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Activists, Buganda Kingdom Rally Kigungu Residents To Clean Up Lake Victoria Shores

Bubye told the residents that the team was on a fact finding mission on the source of pollution, extent of pollution and degradation urge people to clean up the lake.
Children playing with waste that Kigungu landing site residents have dumped in trenches. The waste eventually ends up in Lake Victoria.

Audio 7

Climate change activists and Buganda Kingdom officials have rallied residents of Kigungu and Ndese landing sites in Entebbe municipality to remove plastic waste in and around the Lake Victoria shoreline. The team visited the two landing site this to interact with residents and encourage them to remove waste, especially plastics, from and around the lake.

The kingdom officials include Robert Buwembo, the Kigungu Parish Chief and Erone Vero Bubye, the Busiro Gombolola Chief while the climate change activists and Rotary Mariners were led by John Mary Odoi, the chairperson Board of Directors Climate Action Network Uganda.

Odoi explains that the cleanup exercise is part of the activities lined up for the UN Clean Seas Campaign and the Uganda Water and Environment Week 2021. The UN campaign is being implemented by Flipflopi, the first recycled plastic sailing dhow made entirely from ten tones of plastic waste collected during the beach cleanup along the Kenyan coast. 

Flipflopi’s first expedition around Lake Victoria aims  at  bringing regional consensus on  ending unnecessary single-use of plastics,  raising awareness on the need to conserve waterways, protect livelihoods and save the environment. Over 40 million people depend on Lake Victoria.

The expedition is supported by the governments of Tanzania, Kenya and Uganda, UN agencies led by the United Nations Environment Programme (UNEP), the European Union, French Development Agency (AFD) and UK’s Foreign Commonwealth and Development Office.

The dhow set off from Lamu in Kenya to Zanzibar in Tanzania and arrived at Kisumu on March 3rd, 2021. It is expected to sail into Uganda on March 11th and leave on March 22nd, 2021. It will first arrive at Lolui Island, then move to Buvuma Island, Jinja sailing club, Katosi, Ggaba Beach Kigungu landing site and finally Banda Island.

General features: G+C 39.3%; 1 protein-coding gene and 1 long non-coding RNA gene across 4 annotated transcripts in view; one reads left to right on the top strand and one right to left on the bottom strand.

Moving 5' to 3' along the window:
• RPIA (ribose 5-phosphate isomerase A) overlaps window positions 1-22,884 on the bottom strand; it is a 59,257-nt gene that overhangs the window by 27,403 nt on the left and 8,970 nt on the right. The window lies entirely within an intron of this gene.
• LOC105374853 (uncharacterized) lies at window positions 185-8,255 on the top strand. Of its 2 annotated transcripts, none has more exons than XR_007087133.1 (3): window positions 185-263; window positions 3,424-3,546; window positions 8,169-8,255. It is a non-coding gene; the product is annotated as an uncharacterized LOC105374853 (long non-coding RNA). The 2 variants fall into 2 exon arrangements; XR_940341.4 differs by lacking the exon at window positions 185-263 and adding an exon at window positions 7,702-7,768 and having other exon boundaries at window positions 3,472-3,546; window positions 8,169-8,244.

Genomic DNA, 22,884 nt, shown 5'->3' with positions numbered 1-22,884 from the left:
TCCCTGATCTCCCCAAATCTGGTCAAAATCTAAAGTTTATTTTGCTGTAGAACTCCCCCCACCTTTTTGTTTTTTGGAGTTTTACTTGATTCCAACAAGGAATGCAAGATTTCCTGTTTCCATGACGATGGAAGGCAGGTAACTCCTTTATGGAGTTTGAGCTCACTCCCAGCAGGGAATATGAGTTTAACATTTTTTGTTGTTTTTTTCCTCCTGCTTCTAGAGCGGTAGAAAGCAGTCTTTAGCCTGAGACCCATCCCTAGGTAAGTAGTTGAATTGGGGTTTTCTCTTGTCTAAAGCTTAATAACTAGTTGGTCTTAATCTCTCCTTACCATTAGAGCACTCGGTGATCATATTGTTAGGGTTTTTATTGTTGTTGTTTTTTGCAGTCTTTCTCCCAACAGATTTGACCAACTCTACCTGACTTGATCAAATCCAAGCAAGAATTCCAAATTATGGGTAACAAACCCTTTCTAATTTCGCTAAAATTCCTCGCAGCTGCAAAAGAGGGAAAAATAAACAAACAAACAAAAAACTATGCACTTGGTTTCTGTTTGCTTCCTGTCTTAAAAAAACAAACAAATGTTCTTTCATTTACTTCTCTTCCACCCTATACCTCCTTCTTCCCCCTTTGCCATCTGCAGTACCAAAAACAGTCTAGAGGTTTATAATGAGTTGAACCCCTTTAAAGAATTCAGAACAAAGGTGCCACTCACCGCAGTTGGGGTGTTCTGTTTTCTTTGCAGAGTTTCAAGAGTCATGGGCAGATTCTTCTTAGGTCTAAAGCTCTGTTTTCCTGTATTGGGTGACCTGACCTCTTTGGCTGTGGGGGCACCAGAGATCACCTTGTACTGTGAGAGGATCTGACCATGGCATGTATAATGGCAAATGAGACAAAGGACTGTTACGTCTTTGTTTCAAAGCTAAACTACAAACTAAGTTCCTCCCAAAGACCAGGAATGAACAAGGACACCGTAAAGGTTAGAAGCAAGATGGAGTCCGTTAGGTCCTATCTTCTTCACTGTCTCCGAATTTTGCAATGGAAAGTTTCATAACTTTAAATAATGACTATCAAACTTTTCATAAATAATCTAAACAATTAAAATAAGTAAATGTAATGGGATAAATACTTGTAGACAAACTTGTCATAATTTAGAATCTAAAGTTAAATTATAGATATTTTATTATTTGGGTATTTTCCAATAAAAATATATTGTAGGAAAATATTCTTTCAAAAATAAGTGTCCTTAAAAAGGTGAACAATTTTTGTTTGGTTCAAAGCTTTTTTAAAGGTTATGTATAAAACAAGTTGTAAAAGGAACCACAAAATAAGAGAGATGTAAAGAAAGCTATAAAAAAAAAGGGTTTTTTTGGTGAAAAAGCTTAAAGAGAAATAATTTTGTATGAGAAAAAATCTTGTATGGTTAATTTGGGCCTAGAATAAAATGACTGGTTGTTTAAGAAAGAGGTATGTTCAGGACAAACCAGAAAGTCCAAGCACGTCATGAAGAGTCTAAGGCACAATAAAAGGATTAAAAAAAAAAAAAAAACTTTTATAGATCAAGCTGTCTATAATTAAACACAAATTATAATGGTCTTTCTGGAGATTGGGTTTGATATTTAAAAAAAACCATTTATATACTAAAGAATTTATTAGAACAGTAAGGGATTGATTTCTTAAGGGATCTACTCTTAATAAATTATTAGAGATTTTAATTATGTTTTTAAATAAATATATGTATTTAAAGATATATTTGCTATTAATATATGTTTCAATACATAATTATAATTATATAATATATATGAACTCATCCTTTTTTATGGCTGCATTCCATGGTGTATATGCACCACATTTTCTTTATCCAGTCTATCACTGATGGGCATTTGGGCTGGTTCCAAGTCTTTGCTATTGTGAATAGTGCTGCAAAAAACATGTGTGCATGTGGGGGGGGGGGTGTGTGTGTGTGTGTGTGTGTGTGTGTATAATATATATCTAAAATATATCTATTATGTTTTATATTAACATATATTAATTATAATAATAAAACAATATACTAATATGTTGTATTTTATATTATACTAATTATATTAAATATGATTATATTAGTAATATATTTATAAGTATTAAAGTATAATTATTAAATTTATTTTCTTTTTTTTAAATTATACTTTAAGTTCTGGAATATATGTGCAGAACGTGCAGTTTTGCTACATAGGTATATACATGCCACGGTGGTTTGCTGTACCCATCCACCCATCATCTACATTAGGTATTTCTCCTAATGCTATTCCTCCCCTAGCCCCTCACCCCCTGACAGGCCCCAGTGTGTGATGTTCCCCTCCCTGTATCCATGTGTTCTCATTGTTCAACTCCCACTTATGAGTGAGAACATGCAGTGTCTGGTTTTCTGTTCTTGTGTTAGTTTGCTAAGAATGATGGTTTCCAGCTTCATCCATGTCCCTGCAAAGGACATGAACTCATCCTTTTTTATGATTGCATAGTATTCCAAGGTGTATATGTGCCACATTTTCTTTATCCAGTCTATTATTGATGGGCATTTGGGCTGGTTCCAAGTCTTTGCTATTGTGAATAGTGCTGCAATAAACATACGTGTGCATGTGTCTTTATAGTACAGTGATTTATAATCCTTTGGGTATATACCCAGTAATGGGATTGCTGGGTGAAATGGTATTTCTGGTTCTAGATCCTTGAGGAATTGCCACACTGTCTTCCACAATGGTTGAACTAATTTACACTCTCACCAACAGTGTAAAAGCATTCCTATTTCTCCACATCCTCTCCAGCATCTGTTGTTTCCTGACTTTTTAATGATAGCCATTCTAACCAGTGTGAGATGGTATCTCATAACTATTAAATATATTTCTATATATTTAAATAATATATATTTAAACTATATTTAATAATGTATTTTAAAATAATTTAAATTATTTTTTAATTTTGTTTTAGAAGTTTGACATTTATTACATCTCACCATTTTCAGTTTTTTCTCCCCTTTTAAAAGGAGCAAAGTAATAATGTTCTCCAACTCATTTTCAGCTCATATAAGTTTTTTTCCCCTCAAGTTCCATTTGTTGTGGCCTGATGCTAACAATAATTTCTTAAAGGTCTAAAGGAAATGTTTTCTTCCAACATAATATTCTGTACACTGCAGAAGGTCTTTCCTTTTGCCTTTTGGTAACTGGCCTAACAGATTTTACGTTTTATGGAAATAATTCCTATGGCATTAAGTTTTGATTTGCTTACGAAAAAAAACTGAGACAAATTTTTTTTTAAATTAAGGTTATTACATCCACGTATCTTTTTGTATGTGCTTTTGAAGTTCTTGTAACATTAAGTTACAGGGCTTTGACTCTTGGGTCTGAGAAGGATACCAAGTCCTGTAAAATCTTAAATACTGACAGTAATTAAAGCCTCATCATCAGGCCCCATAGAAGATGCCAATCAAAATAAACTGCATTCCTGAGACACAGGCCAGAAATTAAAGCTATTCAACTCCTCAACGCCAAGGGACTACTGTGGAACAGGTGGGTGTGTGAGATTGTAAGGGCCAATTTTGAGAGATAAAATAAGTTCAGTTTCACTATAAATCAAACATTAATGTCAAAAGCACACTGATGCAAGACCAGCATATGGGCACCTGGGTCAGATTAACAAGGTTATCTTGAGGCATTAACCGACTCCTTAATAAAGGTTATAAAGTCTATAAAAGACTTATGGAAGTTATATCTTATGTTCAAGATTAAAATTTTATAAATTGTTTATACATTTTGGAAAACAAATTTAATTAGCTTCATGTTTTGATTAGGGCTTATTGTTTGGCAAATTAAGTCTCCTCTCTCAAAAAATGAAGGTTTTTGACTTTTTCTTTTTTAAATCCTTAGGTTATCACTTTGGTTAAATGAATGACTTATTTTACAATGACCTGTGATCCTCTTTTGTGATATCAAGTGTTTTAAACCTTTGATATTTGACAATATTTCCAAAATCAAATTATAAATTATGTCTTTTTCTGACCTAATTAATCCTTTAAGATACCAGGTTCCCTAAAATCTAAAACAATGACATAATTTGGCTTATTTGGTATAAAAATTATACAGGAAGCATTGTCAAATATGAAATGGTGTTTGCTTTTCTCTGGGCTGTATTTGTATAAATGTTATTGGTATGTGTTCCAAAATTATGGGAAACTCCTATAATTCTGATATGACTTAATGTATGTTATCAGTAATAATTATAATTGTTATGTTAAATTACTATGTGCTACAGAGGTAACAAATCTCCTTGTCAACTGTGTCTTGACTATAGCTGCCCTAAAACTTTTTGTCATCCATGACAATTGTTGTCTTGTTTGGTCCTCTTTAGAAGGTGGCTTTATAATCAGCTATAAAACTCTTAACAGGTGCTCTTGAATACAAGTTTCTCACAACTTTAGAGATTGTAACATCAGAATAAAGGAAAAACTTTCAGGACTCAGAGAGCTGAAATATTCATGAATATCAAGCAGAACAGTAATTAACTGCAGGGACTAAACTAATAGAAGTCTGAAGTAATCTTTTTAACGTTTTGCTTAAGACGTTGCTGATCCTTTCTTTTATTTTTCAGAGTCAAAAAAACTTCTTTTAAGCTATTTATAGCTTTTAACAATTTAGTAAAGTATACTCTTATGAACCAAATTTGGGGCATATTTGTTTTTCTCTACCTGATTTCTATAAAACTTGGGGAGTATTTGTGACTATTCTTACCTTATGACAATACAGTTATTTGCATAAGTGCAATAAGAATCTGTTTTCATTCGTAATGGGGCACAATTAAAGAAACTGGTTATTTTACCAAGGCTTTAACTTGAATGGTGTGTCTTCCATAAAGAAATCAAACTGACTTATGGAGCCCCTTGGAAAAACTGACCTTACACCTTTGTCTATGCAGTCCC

Odoi says the team moved along the beaches in Kigungu to raise awareness about the cleanup exercise. The team also asked the traders and residents, mostly fishermen and boat operators, why the lake shores and the lake have waste such as plastic bags commonly known as buvera, bottles, cups, plates and human waste.

However, some residents couldn’t have any of this, saying that the team gave the impression that they are the ones responsible for polluting the lake.


 

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Bubye told the residents that the team was on a fact-finding mission on the source of pollution, the extent of pollution and degradation urge people to clean up the lake.



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Bubye told Uganda Radio Network-URN that Buganda Kingdom is supporting the expedition because the Nabagereka (Queen) Sylvia Nagginda has a Programme of cleaning up the lake.

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Robert Buwembo says the kingdom has been liaising with local leaders to clean up communities and discourage people from washing and bathing in the lake.  

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Odoi says Ndese Landing site residents also dump plastics and other waste into the lake. He noted that the landing site with over 800 residents has inadequate toilets.

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Some of the people, particularly those who reside at Ndese landing site, say some of them have nowhere to bathe from or even sleep. The people including 60-year-old Robert Kiwanuka, say they were among the 500 people displaced from Makusa, the sinking island, five years ago and settled at Ndese landing site. 

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Medi Kayidali, a social worker and Kigungu resident urges the government and well-wishers to help them set up shelters and relief items such as food, clothes, blankets and funds to buy the recommended boats and equipment.

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Odoi says the team will thereby forward these people’s plea to the local authorities and the central government.


 

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